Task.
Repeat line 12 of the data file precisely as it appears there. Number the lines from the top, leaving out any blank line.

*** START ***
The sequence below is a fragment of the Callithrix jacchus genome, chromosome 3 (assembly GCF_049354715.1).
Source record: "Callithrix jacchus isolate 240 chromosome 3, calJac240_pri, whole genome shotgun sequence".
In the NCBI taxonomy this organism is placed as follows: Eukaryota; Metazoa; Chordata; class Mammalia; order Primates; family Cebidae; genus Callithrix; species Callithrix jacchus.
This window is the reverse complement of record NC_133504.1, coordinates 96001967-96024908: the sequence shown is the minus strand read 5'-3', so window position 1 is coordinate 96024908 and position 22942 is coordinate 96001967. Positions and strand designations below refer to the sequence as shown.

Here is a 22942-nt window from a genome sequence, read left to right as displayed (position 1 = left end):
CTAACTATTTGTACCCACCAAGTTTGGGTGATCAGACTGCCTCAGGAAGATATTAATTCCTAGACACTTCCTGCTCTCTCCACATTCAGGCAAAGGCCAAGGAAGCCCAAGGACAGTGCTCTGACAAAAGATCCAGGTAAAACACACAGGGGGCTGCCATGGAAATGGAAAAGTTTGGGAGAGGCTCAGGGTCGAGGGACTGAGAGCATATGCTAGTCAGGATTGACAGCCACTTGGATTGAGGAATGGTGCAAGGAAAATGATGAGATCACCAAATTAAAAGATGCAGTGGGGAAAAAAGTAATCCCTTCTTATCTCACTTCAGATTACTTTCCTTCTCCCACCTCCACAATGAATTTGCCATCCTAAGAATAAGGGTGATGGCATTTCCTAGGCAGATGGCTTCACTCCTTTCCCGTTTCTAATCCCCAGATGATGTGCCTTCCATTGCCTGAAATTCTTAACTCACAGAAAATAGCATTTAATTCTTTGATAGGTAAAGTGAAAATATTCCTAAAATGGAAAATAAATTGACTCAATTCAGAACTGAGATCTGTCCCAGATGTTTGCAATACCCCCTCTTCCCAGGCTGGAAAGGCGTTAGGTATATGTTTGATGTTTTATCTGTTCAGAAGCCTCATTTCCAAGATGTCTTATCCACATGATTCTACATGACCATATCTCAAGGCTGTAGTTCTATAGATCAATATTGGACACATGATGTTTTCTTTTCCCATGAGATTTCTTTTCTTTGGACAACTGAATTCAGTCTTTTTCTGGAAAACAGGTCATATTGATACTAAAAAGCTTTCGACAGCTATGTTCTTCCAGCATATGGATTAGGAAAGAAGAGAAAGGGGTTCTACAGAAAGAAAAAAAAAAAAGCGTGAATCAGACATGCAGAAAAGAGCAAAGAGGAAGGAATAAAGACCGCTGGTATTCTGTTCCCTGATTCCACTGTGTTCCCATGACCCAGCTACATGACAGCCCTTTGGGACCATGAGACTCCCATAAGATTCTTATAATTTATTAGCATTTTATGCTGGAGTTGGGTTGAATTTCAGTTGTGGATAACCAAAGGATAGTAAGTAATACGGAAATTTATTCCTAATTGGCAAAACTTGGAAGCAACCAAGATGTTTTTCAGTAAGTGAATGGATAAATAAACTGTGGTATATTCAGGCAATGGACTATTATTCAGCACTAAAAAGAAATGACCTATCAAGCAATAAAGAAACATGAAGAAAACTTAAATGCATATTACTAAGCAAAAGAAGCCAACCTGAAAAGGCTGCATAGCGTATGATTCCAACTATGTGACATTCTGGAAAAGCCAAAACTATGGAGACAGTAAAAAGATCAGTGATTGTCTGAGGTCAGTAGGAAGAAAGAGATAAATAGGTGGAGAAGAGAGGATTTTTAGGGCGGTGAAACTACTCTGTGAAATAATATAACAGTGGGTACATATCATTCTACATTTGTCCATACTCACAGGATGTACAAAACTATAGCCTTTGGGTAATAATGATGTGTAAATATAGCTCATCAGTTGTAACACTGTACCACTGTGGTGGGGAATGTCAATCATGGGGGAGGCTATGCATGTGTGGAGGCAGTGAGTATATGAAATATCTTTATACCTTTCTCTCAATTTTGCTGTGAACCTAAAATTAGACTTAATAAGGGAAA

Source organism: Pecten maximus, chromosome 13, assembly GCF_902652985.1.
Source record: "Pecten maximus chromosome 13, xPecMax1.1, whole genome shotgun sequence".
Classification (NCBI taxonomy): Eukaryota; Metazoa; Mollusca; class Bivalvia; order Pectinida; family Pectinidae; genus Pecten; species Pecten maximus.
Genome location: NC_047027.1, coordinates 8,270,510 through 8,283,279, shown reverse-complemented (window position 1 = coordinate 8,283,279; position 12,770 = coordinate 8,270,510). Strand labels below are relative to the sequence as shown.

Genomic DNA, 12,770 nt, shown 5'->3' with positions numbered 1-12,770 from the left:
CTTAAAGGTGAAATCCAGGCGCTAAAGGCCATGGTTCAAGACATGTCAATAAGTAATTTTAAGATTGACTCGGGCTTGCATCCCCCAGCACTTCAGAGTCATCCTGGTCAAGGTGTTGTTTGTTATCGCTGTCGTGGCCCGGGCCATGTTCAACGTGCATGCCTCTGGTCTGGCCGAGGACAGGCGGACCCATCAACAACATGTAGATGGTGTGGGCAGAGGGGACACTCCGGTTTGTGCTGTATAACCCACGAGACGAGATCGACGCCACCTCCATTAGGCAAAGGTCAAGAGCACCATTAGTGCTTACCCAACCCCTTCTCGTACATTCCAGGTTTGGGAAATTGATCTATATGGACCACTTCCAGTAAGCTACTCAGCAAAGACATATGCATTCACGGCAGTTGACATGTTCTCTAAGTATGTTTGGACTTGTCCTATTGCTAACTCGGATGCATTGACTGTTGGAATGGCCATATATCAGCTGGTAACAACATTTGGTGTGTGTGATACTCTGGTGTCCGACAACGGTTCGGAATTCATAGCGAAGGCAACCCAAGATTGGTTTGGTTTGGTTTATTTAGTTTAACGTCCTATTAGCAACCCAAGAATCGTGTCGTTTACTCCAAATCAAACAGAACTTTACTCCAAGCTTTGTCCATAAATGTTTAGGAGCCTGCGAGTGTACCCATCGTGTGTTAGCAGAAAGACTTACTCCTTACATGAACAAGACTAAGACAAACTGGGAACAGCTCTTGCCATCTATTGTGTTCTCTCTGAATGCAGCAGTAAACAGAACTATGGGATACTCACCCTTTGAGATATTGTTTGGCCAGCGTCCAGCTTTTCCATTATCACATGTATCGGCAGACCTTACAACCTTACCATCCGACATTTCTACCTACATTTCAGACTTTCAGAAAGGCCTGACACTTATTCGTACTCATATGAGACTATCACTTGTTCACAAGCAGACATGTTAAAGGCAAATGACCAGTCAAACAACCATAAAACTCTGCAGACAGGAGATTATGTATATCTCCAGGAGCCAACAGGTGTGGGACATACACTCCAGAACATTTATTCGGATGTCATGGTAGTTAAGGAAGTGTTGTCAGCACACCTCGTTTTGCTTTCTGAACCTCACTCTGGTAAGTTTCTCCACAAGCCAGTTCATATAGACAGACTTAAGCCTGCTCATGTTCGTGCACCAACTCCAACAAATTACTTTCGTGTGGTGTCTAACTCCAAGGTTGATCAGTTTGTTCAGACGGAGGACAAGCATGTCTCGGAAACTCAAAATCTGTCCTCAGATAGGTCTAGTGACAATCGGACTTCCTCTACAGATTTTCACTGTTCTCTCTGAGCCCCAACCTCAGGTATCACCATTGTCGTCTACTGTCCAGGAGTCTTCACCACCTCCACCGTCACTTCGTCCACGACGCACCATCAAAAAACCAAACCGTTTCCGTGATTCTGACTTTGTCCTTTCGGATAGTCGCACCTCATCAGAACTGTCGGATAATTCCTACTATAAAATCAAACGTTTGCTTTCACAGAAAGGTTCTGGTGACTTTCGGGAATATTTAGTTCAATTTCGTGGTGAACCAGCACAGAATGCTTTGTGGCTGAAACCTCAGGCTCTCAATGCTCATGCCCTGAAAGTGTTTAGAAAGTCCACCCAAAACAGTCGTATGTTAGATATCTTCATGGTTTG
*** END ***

CTTAAAGGTGAAATCCAGGCGCTAAAGGCCATGGTTCAAGACATGTCAATAAGTAATTTTAAGATTGACTCGGGCTTGCATCCCCCAGCACTTCAGAGTCATCCTGGTCAAGGTGTTGTTTGTTATCGCTGTCGTGGCCCGGGCCATGTTCAACGTGCATGCCTCTGGTCTGGCCGAGGACAGGCGGACCCATCAACAACATGTAGATGGTGTGGGCAGAGGGGACACTCCGGTTTGTGCTGTATAACCCACGAGACGAGATCGACGCCACCTCCATTAGGCAAAGGTCAAGAGCACCATTAGTGCTTACCCAACCCCTTCTCGTACATTCCAGGTTTGGGAAATTGATCTATATGGACCACTTCCAGTAAGCTACTCAGCAAAGACATATGCATTCACGGCAGTTGACATGTTCTCTAAGTATGTTTGGACTTGTCCTATTGCTAACTCGGATGCATTGACTGTTGGAATGGCCATATATCAGCTGGTAACAACATTTGGTGTGTGTGATACTCTGGTGTCCGACAACGGTTCGGAATTCATAGCGAAGGCAACCCAAGATTGGTTTGGTTTGGTTTATTTAGTTTAACGTCCTATTAGCAACCCAAGAATCGTGTCGTTTACTCCAAATCAAACAGAACTTTACTCCAAGCTTTGTCCATAAATGTTTAGGAGCCTGCGAGTGTACCCATCGTGTGTTAGCAGAAAGACTTACTCCTTACATGAACAAGACTAAGACAAACTGGGAACAGCTCTTGCCATCTATTGTGTTCTCTCTGAATGCAGCAGTAAACAGAACTATGGGATACTCACCCTTTGAGATATTGTTTGGCCAGCGTCCAGCTTTTCCATTATCACATGTATCGGCAGACCTTACAACCTTACCATCCGACATTTCTACCTACATTTCAGACTTTCAGAAAGGCCTGACACTTATTCGTACTCATATGAGACTATCACTTGTTCACAAGCAGACATGTTAAAGGCAAATGACCAGTCAAACAACCATAAAACTCTGCAGACAGGAGATTATGTATATCTCCAGGAGCCAACAGGTGTGGGACATACACTCCAGAACATTTATTCGGATGTCATGGTAGTTAAGGAAGTGTTGTCAGCACACCTCGTTTTGCTTTCTGAACCTCACTCTGGTAAGTTTCTCCACAAGCCAGTTCATATAGACAGACTTAAGCCTGCTCATGTTCGTGCACCAACTCCAACAAATTACTTTCGTGTGGTGTCTAACTCCAAGGTTGATCAGTTTGTTCAGACGGAGGACAAGCATGTCTCGGAAACTCAAAATCTGTCCTCAGATAGGTCTAGTGACAATCGGACTTCCTCTACAGATTTTCACTGTTCTCTCTGAGCCCCAACCTCAGGTATCACCATTGTCGTCTACTGTCCAGGAGTCTTCACCACCTCCACCGTCACTTCGTCCACGACGCACCATCAAAAAACCAAACCGTTTCCGTGATTCTGACTTTGTCCTTTCGGATAGTCGCACCTCATCAGAACTGTCGGATAATTCCTACTATAAAATCAAACGTTTGCTTTCACAGAAAGGTTCTGGTGACTTTCGGGAATATTTAGTTCAATTTCGTGGTGAACCAGCACAGAATGCTTTGTGGCTGAAACCTCAGGCTCTCAATGCTCATGCCCTGAAAGTGTTTAGAAAGTCCACCCAAAACAGTCGTATGTTAGATATCTTCATGGTTTG